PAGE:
China Club – Hong Kong – It’s Proper Posh

Sir David Tang opened China Club Hong Kong on 30th June 1991 on the top three floors of the well respected Old Bank of China Building in Central Hong Kong. It has strong luxury design cues inspired by the bygone era of 1930’s to 1940’s Hong Kong and Shanghai – the gawp-worthy grandeur makes it feel like a museum and a cultural revolution. There are lavish ornaments, paintings adorning every corner and wall. It’s reservations only and comes with a very strict dress-code as we found out. Gulps of shock with apocalyptic looks was what we got when we arrived in our casuals of shorts, T-shirts and polo necks. This was an understatement and turning up an hour late didn’t help either! After picking up her eyeballs off the floor, the front of house host immediately scurried off to the side to consult with her manager, who gave us a strained nod to entry. This was caveated by having to wear trousers, and suit jackets rummaged out of their closet for naughty boys like us. The oversized ill-fitting clobber clearly hadn’t been cleaned in a while either judging by the caked on staines but we were in. Phew!

Douche bags with crusty jackets that didn’t belong to them. 

So onto the food… All of the positive things you wanted in pork belly were here from the delicate interplay of fat vs protein. Biting into the crispy skin, gave a triple crunch that ricochet’d into the nooks of my mouth.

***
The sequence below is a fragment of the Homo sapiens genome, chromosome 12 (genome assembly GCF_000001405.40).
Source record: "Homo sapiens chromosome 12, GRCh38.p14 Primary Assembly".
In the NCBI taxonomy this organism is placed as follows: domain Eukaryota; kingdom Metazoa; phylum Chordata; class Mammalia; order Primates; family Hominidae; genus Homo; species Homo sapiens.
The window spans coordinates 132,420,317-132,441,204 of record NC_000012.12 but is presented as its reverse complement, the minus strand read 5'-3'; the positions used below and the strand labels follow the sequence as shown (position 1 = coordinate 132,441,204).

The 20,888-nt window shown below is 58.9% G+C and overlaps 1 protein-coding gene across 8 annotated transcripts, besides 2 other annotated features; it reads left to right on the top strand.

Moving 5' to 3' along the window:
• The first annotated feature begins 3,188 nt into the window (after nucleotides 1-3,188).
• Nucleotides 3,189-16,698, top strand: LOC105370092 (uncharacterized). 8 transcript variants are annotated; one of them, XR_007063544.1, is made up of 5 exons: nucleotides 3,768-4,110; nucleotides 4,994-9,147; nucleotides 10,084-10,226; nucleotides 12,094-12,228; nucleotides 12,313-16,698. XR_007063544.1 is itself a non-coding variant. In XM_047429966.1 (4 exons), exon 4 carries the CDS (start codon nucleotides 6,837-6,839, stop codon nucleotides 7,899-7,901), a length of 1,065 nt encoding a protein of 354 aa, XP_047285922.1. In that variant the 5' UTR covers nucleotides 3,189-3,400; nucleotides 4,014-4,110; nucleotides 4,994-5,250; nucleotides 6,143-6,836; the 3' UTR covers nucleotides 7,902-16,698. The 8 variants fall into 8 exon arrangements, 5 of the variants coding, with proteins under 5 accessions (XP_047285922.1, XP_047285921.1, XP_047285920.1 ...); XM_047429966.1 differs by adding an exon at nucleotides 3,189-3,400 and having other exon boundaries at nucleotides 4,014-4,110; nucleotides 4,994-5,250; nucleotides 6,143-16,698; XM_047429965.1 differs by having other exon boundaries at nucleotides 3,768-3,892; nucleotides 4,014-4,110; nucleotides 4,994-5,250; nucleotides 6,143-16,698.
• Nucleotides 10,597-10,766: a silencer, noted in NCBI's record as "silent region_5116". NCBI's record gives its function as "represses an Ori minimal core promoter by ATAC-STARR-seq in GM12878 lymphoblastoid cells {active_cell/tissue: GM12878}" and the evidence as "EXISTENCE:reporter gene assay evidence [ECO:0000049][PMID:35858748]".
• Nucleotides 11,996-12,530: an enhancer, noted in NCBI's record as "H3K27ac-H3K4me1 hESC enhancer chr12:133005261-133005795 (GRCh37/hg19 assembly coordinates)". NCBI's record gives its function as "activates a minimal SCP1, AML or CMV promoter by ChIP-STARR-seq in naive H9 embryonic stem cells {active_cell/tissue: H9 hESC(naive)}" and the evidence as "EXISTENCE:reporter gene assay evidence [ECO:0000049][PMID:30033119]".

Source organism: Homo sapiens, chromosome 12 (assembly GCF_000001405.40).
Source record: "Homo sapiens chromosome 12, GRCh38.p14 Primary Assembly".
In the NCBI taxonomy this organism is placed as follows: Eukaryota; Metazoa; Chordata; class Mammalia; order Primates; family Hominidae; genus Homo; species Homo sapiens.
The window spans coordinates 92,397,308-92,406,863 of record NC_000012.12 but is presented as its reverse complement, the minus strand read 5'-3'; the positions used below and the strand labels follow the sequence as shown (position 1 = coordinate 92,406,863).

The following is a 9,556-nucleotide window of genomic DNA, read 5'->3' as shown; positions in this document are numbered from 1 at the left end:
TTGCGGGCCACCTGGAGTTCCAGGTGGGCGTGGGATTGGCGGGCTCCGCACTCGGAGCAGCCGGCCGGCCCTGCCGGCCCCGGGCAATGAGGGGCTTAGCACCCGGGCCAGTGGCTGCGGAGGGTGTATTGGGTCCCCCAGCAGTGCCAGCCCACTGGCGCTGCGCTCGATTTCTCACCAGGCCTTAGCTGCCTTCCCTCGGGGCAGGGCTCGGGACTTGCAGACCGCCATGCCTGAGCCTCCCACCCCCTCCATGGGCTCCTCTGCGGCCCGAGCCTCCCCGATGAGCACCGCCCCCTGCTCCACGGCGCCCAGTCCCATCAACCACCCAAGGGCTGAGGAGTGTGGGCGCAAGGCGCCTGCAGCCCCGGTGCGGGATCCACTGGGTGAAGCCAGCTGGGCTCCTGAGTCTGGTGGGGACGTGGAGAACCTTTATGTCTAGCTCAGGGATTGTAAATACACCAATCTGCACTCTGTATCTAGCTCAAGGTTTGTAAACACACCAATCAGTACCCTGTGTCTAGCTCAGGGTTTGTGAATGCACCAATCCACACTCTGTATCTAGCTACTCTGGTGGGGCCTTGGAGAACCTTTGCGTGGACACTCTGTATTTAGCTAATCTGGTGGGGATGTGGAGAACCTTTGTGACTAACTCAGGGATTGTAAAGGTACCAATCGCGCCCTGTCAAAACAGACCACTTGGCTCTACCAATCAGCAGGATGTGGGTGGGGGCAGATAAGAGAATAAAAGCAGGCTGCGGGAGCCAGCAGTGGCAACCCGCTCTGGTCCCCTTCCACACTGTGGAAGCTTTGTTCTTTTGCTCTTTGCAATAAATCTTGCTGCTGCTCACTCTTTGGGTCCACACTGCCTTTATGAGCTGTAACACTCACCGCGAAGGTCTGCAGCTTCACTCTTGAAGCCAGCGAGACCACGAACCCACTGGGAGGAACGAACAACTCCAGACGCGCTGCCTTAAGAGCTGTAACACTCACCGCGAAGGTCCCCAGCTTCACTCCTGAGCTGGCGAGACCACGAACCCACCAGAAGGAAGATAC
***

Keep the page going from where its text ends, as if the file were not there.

The same could be said for their char siu pork which had the perfect amount of sweet against savoury. No one was too polite to dig into this one.

In the background were the yam croquettes which were on point too, crispy and molten hot from the frier, with a balanced filling full of umami notes.

Har-gau is a classic go to for me and why shouldn’t it be? A translucent pastry meant for a good view of those succulent pert prawns which were mighty fresh and were joyous things to eat.

Shanghai dumplings or XLB (that would be xiao long bao) came with their own little baskets, the trick is to eat them whilst they’ve cooled slightly, but not too cool and to do so without rupturing the delicate silken skins so the delectable soup stays inside – where it should be. What works for me is to gently pick up the dumpling from where it’s been pleated – the most sturdy part and then straight into my greedy mouth which is ready for the soupy burst of luscious flavour.

Siu-mai dumplings were deceptive, on top was pure minced pork crowned with a goji berry and on the base was a whole hidden prawn. Nice work.

Chai-siu bao – a must have, and they do it well here. The filling was mighty in the pillowy exterior.

Char-siu puff pastries had the richness of the shortest crumbly pastry that enrobes the same filling as the char-siu bao, which wasn’t a bad thing at all. They were inhaled.

The verdict:

When did I go? November 2014
The damage: Expect to pay $500-$600 HK (£50-£60)
The good: Dining here created a very fond memory for us all and firmly stamps a place in our story telling for years to come. That aside, if you’re after refined dining, people watching, a deluxe environment, matching service and decent dim sum then come here – if you’re feeling flush. But put on your glad rags.
The bad: The dim sum is of a high quality and falls in the bracket of good but not greatness for the price.
Rating: 3.5/5
Would I go again? Yes
Address: 13/F, The Old Bank of China Building, Bank Street, Central, Hong Kong
Phone: +852 25218888

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